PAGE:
Thereafter, protesters, among them relatives of the January 25 Revolution martyrs, reset their camp on a smaller grassy area in front of the governmental administrative complex, known as the mugamma, leaving only a handful of tents in the larger, central part of the square. The area witnessed no more violence. But controversial verdicts in legal cases added fuel to the fire.
The next day, Suez’s criminal court decided to release police officers accused of killing protesters in the coastal city during the January Revolution on LE10,000 bail. In a chaotic yet familiar scene, the families of the martyrs, angry at the court’s decision, attempted to break into the courthouse. They clashed with security personnel in the process.
The martyrs’ relatives along with their supporters then started a sit-in at Suez’s Arbaeen Square, with about 100 blocking off the Cairo-Suez desert road. Tamer Radwan, brother of martyr Sherif Radwan, declared: “The law is over now and we need to avenge the blood of the Suez martyrs.” “We knew well that this verdict would be issued, even before the session. The [accused] officers knew it too,” he added. A group of Alexandrian activists also staged a sit-in at the Qaed Ibrahim Mosque in solidarity with their compatriots in Suez.
Other “provocative” verdicts were announced Tuesday as a Cairo criminal court found Anas El-Fiqi, former minister of information, and Youssef Boutros Ghali, ex-minister of finance, not guilty of misappropriation of state funds. It also found Ahmed El-Maghrabi, former minister of housing, and Adli Fadli, the CEO of the Akhbar Al-Youm media organization, not guilty of illegal profiteering. Moreover, former head of state TV Osama El-Sheikh was set free pending further investigation into charges of squandering public funds while buying TV series during Ramadan.
The public prosecutor lodged an appeal against the acquittal of the three former ministers. Meanwhile, another appeal against the release of policemen accused of killing demonstrators was turned down Wednesday, promoting a multitude of angry protesters to stone the police’s premises near the Suez courthouse in another citizen-police row to hit the headlines ahead of Determination Friday.
Some of the protesters tried to climb the walls in order to enter the building. Police personnel inside hurled rocks back and used teargas and firearms against the demonstrators who were chanting against the Supreme Council for the Armed Forces (SCAF) and the interim Essam Sharaf-led government, vowing to settle scores their own way and take revenge with their bare hands.
Dismissal of police leaders demanded
Apart from bona fide public trials for ex-regime oligarchs, freedom of the media and other pivotal demands, the sacking of all leading police figures who are held culpable for “insufficient security and police brutality” has been prioritised by many prospective Determination Friday participants, including the 6 April Youth Movement, which blacklisted 40 officers of different ranks that “have been holding their positions since the tenure of Mubarak”.
Others are calling on Minister of Interior Mansour El-Essawi to step down. He was chanted against frequently in the last few days by protesters, who accused him of “applying the same dirty tactics and brutality of his predecessor, Habib El-Adly”. The latter is currently awaiting trial on charges of involvement in the killing of peaceful protesters during the January 25 Revolution.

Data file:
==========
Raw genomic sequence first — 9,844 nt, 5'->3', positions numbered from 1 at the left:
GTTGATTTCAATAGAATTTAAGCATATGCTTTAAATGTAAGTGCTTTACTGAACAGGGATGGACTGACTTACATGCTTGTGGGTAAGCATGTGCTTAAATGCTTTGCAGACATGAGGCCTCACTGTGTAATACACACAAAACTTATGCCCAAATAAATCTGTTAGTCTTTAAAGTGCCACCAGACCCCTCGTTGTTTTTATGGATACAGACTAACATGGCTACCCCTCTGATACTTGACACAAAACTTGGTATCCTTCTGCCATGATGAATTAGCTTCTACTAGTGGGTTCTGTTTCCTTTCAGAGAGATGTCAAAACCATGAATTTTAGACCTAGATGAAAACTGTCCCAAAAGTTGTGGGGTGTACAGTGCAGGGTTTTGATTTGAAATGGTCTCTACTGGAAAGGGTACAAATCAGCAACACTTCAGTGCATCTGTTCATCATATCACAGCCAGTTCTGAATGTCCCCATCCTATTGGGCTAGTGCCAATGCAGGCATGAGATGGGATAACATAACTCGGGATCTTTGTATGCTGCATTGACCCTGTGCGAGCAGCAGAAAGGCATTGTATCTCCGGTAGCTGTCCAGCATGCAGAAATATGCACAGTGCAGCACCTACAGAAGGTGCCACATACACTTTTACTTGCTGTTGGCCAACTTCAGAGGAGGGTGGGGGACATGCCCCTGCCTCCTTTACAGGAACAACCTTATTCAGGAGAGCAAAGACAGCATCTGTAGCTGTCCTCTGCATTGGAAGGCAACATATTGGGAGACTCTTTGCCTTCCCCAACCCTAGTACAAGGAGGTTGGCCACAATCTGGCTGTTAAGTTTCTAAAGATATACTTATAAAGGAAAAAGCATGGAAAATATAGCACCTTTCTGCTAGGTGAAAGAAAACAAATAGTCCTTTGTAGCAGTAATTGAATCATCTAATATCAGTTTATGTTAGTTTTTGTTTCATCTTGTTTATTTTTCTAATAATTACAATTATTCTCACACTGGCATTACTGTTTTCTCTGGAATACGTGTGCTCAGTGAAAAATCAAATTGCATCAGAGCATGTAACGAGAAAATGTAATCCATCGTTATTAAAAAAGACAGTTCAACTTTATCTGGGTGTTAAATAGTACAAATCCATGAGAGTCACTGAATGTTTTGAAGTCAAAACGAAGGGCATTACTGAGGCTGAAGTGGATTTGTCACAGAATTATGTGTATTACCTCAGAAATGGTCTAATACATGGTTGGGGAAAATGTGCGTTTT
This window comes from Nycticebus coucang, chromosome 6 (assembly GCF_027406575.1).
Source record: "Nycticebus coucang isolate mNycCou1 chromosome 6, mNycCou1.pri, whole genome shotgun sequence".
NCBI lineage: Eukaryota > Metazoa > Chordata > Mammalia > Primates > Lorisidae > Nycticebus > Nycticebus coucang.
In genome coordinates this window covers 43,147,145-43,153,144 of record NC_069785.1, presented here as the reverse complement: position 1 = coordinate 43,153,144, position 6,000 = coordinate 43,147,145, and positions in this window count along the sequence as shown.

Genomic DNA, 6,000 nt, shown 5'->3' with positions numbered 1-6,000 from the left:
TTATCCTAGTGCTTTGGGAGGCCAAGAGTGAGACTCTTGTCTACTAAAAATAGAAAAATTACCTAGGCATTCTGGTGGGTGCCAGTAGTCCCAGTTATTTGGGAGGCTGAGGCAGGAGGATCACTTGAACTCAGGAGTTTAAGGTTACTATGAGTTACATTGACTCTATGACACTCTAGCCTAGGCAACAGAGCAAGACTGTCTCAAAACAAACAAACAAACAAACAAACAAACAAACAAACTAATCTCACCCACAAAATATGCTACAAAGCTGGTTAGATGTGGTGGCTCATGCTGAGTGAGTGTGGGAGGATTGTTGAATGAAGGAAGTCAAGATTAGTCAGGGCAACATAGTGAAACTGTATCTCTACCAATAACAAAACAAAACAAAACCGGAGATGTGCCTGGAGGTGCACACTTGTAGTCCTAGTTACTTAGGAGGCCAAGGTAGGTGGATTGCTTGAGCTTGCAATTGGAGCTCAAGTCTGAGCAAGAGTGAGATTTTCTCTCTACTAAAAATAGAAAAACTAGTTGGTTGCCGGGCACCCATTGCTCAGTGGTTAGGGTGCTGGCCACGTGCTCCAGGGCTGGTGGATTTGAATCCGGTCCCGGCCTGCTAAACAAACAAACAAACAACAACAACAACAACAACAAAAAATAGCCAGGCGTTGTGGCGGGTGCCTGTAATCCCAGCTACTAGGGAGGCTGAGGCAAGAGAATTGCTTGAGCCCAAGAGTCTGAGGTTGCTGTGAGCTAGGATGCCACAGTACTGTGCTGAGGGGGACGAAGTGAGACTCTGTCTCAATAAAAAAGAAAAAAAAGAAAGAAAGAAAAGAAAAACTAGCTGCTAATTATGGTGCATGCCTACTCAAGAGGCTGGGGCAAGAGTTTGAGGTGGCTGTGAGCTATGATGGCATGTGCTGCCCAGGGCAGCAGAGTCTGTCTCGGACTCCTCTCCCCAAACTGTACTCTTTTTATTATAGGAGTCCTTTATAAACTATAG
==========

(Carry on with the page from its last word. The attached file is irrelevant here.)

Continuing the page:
El-Essawi pledged Wednesday to lead a reshuffle within the Interior Ministry that will see “the elimination of hundreds of generals” midway through July.
A number of political parties have announced their intention to take part in Determination Friday, including the Free Egyptians (El-Masryeen El-Ahrar), the Dignity Party (El-Karama), the Egyptian Social Democratic Party (El-Hezb El-Masry El-Egtemaie) and the Justice Party (El-Adl). The 6 April Youth Movement and the Revolution Youth Coalition are the most prominent among the political movements that have confirmed their participation.
Reversing an earlier decision, the powerful Islamic group the Muslim Brotherhood decided to participate in Determination Friday, also known as the "Second Rage Revolution". Nonetheless, they stressed that they will not spend the night in Tahrir Square. There has been debate among political forces whether or not to stage a sit-in at the end of the day.
The Salafis will also be protesting, while Al-Jamaa Al-Islamiya stated that it would not.
Presidential hopeful Hisham El-Bastawisi will be demonstrating in Alexandria while Hamdeen Sabahi, another presidential bidder, has also encouraged people to go out and participate in the weekend’s demonstrations.
Furthermore, big screen stars Khaled El-Sawy and Amr Waked confirmed that they will be demonstrating for “not feeling the gains of the revolt”. Both actors played tangible roles in the January 25 Revolution from the beginning.
There has been no unified list of demands that all political forces agree on, but there have been widespread calls to put differences aside during Determination Friday, and to avoid slogans that may result in disagreements, such as “Constitution first”.
“Tahrir Square is never the right place for political discussions and disagreements,” Malek Mostafa stated. “It’s the place where we protest, so just try to focus on the main demands and be united; side talks are never recommended.”
A week ago, thousands congregated in Tahrir Square in response to invitations made by a number of political groups for a massive demonstration under the name of “Retribution Friday”. The same demands as Determination Friday were voiced.